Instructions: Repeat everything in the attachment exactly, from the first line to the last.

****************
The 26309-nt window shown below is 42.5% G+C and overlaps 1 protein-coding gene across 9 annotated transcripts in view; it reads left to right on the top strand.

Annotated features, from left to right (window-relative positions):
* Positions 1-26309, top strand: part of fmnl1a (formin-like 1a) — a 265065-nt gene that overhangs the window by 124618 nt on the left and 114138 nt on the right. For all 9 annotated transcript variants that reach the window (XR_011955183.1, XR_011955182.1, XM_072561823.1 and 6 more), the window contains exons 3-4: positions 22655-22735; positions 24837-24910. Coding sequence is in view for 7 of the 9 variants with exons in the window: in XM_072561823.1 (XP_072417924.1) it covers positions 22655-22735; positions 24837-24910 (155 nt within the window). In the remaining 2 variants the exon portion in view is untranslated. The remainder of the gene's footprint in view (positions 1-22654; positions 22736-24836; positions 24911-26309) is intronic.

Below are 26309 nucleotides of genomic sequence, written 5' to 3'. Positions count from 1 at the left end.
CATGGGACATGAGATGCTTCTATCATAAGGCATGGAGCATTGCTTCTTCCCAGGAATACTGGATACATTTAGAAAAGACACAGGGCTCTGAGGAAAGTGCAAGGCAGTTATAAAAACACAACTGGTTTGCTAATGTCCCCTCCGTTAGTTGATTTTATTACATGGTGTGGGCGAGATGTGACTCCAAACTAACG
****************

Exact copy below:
The 26309-nt window shown below is 42.5% G+C and overlaps 1 protein-coding gene across 9 annotated transcripts in view; it reads left to right on the top strand.

Annotated features, from left to right (window-relative positions):
* Positions 1-26309, top strand: part of fmnl1a (formin-like 1a) — a 265065-nt gene that overhangs the window by 124618 nt on the left and 114138 nt on the right. For all 9 annotated transcript variants that reach the window (XR_011955183.1, XR_011955182.1, XM_072561823.1 and 6 more), the window contains exons 3-4: positions 22655-22735; positions 24837-24910. Coding sequence is in view for 7 of the 9 variants with exons in the window: in XM_072561823.1 (XP_072417924.1) it covers positions 22655-22735; positions 24837-24910 (155 nt within the window). In the remaining 2 variants the exon portion in view is untranslated. The remainder of the gene's footprint in view (positions 1-22654; positions 22736-24836; positions 24911-26309) is intronic.

Below are 26309 nucleotides of genomic sequence, written 5' to 3'. Positions count from 1 at the left end.
CATGGGACATGAGATGCTTCTATCATAAGGCATGGAGCATTGCTTCTTCCCAGGAATACTGGATACATTTAGAAAAGACACAGGGCTCTGAGGAAAGTGCAAGGCAGTTATAAAAACACAACTGGTTTGCTAATGTCCCCTCCGTTAGTTGATTTTATTACATGGTGTGGGCGAGATGTGACTCCAAACTAACG